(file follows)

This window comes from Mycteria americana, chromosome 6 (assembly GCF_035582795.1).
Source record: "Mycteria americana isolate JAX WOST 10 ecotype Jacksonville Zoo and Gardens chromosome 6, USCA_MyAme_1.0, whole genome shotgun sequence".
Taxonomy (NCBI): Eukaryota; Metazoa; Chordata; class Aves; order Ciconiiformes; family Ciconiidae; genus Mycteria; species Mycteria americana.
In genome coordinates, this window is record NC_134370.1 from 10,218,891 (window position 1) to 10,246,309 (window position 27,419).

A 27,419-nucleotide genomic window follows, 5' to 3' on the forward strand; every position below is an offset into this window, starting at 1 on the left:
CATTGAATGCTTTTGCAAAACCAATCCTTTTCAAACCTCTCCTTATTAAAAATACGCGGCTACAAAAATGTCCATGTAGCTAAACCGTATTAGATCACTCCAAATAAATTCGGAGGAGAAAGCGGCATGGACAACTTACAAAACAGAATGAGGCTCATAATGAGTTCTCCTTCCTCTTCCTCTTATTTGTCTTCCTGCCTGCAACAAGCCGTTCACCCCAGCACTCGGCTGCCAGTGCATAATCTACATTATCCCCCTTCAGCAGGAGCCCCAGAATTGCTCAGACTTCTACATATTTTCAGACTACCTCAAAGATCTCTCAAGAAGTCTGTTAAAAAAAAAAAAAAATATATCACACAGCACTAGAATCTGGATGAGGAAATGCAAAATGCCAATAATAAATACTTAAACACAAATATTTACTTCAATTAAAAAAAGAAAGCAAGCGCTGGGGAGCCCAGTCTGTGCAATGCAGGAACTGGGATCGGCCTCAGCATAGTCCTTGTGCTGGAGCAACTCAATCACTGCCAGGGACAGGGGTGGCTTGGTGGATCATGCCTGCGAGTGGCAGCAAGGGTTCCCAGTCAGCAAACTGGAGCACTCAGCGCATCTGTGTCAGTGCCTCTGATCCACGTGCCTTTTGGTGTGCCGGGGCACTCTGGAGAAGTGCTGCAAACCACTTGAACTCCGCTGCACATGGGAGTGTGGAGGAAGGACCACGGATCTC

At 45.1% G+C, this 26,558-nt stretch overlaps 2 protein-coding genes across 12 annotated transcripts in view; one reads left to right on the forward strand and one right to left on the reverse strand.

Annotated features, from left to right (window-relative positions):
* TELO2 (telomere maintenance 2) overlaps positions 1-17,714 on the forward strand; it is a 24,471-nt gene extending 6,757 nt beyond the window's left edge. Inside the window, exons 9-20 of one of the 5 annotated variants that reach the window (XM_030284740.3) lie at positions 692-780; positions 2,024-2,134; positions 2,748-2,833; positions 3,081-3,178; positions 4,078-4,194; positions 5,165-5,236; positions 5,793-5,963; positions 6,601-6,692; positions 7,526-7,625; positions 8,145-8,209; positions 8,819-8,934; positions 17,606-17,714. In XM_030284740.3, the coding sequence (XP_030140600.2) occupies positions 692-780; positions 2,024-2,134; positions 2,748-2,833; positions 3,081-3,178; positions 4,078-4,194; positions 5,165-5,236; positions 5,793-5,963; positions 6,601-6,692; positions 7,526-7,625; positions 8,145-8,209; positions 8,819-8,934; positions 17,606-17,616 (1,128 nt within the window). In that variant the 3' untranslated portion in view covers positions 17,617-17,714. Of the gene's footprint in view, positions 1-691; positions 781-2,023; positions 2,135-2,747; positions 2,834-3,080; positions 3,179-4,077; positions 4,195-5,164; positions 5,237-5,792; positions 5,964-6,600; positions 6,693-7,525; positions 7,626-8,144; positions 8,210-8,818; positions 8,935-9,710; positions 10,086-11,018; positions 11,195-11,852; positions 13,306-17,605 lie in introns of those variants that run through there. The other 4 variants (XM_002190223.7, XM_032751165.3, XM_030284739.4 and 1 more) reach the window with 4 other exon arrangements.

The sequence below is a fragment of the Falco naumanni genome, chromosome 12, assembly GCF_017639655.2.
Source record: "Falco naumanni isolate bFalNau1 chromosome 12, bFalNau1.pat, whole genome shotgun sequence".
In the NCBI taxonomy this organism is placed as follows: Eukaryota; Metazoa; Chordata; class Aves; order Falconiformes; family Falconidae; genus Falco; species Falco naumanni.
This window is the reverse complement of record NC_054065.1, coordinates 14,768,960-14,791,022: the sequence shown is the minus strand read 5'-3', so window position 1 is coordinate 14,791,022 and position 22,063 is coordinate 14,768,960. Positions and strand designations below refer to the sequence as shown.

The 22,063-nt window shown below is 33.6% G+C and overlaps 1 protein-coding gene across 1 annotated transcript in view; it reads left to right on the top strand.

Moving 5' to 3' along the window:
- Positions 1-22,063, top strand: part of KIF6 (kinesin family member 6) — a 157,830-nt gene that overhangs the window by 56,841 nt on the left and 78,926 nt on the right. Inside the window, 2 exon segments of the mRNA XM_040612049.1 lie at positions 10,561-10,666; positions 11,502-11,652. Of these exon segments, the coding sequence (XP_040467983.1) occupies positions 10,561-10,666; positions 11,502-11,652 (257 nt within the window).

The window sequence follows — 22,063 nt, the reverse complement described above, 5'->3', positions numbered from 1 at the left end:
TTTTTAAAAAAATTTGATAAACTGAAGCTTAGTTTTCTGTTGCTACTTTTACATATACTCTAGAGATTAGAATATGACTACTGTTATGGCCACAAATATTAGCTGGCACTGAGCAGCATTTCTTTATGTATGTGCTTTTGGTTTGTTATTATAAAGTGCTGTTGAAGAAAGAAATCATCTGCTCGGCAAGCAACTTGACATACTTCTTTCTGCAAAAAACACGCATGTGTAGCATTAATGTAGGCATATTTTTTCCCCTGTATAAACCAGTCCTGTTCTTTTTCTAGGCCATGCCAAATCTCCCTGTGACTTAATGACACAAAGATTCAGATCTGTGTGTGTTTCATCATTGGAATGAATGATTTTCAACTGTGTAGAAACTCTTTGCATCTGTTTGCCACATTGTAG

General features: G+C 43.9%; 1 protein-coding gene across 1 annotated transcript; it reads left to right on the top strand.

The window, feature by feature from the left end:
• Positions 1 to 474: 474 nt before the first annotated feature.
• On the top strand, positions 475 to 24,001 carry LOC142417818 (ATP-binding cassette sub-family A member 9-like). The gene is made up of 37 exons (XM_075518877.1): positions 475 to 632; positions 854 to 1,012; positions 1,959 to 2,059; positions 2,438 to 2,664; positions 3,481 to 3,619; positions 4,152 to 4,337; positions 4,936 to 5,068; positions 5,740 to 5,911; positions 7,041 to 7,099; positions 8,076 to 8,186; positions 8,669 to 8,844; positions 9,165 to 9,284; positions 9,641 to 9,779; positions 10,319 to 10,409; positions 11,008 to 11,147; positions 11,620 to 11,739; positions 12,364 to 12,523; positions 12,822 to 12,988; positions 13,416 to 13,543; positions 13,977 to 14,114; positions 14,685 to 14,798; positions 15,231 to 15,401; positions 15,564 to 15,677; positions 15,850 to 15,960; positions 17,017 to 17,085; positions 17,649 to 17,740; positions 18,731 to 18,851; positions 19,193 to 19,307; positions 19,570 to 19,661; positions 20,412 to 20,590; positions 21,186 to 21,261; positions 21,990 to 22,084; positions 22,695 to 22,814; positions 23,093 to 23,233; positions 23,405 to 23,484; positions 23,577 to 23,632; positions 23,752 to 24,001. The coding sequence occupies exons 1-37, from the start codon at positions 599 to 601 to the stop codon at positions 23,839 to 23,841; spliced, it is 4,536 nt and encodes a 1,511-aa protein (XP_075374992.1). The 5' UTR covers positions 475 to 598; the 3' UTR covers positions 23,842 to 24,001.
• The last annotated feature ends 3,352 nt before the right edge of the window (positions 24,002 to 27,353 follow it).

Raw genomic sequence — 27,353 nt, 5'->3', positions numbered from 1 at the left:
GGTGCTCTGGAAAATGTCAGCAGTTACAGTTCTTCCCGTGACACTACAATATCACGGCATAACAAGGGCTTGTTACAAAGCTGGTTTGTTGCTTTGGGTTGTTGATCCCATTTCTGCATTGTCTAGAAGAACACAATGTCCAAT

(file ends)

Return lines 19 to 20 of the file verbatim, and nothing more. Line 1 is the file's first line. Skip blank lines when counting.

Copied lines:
General features: G+C 43.9%; 1 protein-coding gene across 1 annotated transcript; it reads left to right on the top strand.

The window, feature by feature from the left end: